Thursday, December 30, 2010


It was the summer of 1981.  I spent many hours in the local hockey arena (which would later be called the "Ducky Dome" after a mural featuring giant ducks was painted on the back but I digress).  We sang, we danced, we practiced lines, we were measured for burlap sack costumes (and oh were those itchy).  And when the time came a group of us waited in the bleachers for our cue.  When it same we marched over the boards and down a ramp singing "13 Mighty Dwarves" in this show.  And so St. Albert Children's Theatre was born.  Tonight (in about 45 minutes as I write this) in a special presentation they celebrate 30 years.  And if I were in St. Albert or somewhere else in metro Edmonton I would be there for the show and to see old friends.

In hte early years SACT was a summer program.  But then it grew.  First a spring show was added in 1984.  Then the summer show became a full camp that same year.  Not only did we prepare a show we took classes in music and dance and drama.  ANd by that 1984 summer the program was so popular the show was double cast (starting the summer of 1985 there were two separate summer shows, divided by age).

All in all I participated in 10 of the shows on the production history on the SACT website (although one of those was actually done as an A.R.T.S show [ARTS was a parallel program with many of the same members that was started as a leadership development program in the fall of 1982] Black Bonspiel of Wullie Macrimmon with WO Mitchell coming to meet the cast and crew).  SOmetimes I was in the cast, sometimes I was on the crew.  But the shows, as enjoyable as they were, were only part of the benefit.

The real benefit is that those people with whom I shared many hours in rehearsal and preparation and in post-show parties were my best friends throughout those Junior and Senior High years.  A few went on to do theatre as a career but most of us didn't.  But we supported each other, laughed together, struggled together.  And of all the people from those years they are among the ones I wish I had stayed in touch with -- although I have reconnected with some through FB.  Yes I developed skillls that a
have served me well in ministry, but the friendships were the really important part.  We were a group, sometimes cliquish, but we were a group.

Not bad for something my mom thought I might find enjoyable to fill the days of summer vacation.

Tuesday, December 28, 2010

Sunday's Worship....

A month ago, as we were doing some worship planning, the music minister and I decided that we weren't going to plan anything for Boxing Day.  After all, we reasoned, it seemed unlikely that we would have a big crowd.  So we decided there would be no bulletin, no structure.  People would be invited to sit up front beside the piano, we would ask for favourite carols, maybe some discussion about Christmas, coffee and tea and muffins available in the sanctuary....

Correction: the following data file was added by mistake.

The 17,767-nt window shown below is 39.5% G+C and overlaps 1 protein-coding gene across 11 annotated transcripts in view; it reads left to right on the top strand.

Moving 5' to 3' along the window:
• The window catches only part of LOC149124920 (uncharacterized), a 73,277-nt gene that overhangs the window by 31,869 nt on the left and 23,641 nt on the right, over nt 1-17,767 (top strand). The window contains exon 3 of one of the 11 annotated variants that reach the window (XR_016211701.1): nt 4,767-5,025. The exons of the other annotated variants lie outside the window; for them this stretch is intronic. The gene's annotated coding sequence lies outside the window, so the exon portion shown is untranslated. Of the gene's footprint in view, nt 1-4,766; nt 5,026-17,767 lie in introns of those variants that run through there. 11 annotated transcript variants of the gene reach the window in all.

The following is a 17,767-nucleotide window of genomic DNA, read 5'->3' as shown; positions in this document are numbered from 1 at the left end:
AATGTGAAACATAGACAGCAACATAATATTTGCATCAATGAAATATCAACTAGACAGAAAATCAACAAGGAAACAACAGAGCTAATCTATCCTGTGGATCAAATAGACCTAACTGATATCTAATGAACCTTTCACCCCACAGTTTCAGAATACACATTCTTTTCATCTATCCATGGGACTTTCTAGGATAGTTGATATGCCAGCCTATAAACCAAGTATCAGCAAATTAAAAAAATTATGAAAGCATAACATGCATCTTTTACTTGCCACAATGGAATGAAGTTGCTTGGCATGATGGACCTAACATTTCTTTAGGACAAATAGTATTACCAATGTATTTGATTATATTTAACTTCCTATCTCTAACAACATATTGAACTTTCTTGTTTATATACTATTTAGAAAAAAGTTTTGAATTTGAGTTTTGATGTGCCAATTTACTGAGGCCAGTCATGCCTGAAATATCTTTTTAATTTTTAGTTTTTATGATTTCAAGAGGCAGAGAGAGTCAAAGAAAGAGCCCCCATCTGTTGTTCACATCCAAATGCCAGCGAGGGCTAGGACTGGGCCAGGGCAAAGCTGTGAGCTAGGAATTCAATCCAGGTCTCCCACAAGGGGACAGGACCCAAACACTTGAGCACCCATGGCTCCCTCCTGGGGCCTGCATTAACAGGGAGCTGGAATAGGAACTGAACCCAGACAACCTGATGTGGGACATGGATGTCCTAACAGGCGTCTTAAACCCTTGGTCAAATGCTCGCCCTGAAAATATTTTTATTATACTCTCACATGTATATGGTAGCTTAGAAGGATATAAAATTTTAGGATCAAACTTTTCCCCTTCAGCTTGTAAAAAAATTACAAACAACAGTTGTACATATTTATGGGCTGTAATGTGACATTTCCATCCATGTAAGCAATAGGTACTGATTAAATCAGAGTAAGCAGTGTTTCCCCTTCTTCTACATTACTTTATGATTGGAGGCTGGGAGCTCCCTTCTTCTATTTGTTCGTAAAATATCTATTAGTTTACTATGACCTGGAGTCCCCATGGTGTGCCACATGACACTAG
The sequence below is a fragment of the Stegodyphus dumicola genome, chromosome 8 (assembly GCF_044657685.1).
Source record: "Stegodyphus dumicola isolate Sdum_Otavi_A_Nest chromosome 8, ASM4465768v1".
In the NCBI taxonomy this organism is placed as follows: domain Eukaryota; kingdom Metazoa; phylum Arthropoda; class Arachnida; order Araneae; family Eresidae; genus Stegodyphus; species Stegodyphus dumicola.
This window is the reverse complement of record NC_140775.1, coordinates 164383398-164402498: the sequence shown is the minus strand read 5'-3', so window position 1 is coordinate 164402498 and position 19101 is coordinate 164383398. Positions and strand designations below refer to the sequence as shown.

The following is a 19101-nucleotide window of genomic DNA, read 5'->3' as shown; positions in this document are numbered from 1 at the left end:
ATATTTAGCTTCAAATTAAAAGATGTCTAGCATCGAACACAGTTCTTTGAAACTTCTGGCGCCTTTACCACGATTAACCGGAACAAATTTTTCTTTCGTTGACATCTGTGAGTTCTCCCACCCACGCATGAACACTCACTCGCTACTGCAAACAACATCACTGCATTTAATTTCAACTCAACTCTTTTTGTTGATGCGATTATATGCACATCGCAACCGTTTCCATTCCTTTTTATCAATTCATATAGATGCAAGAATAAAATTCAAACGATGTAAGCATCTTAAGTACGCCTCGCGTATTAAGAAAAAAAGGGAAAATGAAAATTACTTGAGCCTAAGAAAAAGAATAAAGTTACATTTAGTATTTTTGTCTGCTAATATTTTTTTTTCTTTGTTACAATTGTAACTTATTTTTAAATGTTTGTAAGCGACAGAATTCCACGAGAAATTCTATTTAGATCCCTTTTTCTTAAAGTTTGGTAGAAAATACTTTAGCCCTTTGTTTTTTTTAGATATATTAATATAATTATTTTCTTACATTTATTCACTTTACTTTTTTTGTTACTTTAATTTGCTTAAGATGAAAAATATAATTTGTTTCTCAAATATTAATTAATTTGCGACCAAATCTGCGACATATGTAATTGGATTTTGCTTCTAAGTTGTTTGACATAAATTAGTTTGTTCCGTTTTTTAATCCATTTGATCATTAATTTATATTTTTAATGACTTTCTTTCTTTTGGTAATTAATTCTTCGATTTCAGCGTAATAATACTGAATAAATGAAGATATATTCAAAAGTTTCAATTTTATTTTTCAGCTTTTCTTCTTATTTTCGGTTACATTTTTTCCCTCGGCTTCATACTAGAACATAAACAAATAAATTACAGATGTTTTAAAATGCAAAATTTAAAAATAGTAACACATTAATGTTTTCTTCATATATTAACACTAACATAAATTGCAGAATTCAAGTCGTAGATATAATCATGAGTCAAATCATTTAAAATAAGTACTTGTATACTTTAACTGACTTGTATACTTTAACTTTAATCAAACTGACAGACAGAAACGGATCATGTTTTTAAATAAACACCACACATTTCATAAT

And that is what happened.  There were about 20 folks present.  We had coffee/tea/muffins available (mind you nobody actually had any until after the service--force of habit I'd guess).  We convinced people, and it took some convincing, to sit up in the choir loft chairs. and here is the order of things actually happened:

  • We lit the advent and Christ candles
  • sang a carol 
  • a short version of the Wenceslas story was told, followed by singing that carol
  • people were invited to share some Christmas memories
  • a carol was sung
  • some Christmas trivia question (from this test) were asked
  • a carol was sung
  • people were invited to share some memories of a Christmas that was less than merry/more somber
  • a prayer was said
  • a trip of university students sang a song
  • offering was collected with some stories about special gifts told
  • a carol was sung
  • we broke for coffe and fellowship
It went well, in the opinion of many.  And may be the model for next year when December 25th is a Sunday

Thursday, December 16, 2010


This Place is on my mind today.  It is the day of their annual Radiothon fundraiser.

I worked at the Kottage from November 1996 (started just before the Christmas PArty) until August 1999.  It was a gift.  It was a blessing.  ANd yes at times it was heartbreaking. ANd I still carry them in my heart (although most of the staff has undoubtedly changed by now and all the families I met there have children who have aged out of the program).

Why did folks call us? You name it: no food, housing issues, parental or sibling illness, death in the family, parental stress... And they were people who often had, or felt they had, no other place to turn. In my childhood we had close friends (in our case through the church) who could watch my sister and I on short notice if needed. In other people's stories this is what neighbours did.

But what if you are new to town and don't know anybody? What if you have no family close (or no family you trust/ are speaking too)? What if you live in an area that doesn't lead you to trust your neighbour's? Who do you call?

ANd here is a video (not the one I wanted, I wanted the whole song this one ends with) about their ministry.

So here is the question for you, fellow questers.  How do we, as people who believe in children and their parents, provide support when life falls apart?  How do we support the people who have nobody?

Saturday, December 04, 2010

Book 20 of 2010

I have looked at this one a couple of times at book displays but never really wanted to buy it in Lent.  So this year I remembered in the fall and ordered it.

I enjoyed it, but then I fully expected to do so.  Not much in the way of new concepts for me, more of a nice summation of a non-literal (and also non-debunking) look at the Christmas stories.

I am thinking of a book study using it in November of 2011.